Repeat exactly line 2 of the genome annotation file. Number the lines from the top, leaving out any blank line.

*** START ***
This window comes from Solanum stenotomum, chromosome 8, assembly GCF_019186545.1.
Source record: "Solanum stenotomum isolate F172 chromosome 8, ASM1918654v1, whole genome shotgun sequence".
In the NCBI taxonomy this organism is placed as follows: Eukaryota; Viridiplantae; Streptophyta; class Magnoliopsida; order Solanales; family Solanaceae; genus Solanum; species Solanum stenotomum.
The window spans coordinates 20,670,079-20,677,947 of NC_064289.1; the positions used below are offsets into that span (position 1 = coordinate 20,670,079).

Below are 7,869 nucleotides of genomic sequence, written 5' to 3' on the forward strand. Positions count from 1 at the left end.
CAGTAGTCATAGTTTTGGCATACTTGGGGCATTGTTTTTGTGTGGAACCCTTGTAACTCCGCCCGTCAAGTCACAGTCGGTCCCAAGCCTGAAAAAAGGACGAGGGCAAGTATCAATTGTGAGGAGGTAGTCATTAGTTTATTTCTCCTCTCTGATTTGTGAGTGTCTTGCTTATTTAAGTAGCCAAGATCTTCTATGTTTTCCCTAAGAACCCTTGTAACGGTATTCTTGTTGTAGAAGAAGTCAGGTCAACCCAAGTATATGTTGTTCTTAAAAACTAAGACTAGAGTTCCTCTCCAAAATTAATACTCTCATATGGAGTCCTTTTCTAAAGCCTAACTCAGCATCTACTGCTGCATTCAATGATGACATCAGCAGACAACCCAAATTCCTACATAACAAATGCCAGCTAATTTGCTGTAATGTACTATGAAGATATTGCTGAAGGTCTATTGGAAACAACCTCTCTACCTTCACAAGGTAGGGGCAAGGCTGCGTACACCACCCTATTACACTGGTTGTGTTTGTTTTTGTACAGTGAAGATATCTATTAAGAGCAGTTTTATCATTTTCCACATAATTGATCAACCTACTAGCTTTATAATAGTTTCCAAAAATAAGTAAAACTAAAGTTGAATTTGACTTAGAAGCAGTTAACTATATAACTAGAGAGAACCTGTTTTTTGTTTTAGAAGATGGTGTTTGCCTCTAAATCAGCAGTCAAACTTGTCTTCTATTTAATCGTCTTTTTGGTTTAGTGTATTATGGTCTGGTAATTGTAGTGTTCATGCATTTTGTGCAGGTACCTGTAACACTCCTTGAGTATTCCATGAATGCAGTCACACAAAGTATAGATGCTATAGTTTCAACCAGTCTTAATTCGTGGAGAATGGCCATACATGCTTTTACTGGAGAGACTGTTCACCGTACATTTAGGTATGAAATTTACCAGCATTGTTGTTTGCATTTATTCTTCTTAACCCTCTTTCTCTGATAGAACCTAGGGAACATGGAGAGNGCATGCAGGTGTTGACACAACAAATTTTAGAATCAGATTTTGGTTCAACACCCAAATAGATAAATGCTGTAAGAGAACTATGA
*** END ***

Source record: "Solanum stenotomum isolate F172 chromosome 8, ASM1918654v1, whole genome shotgun sequence".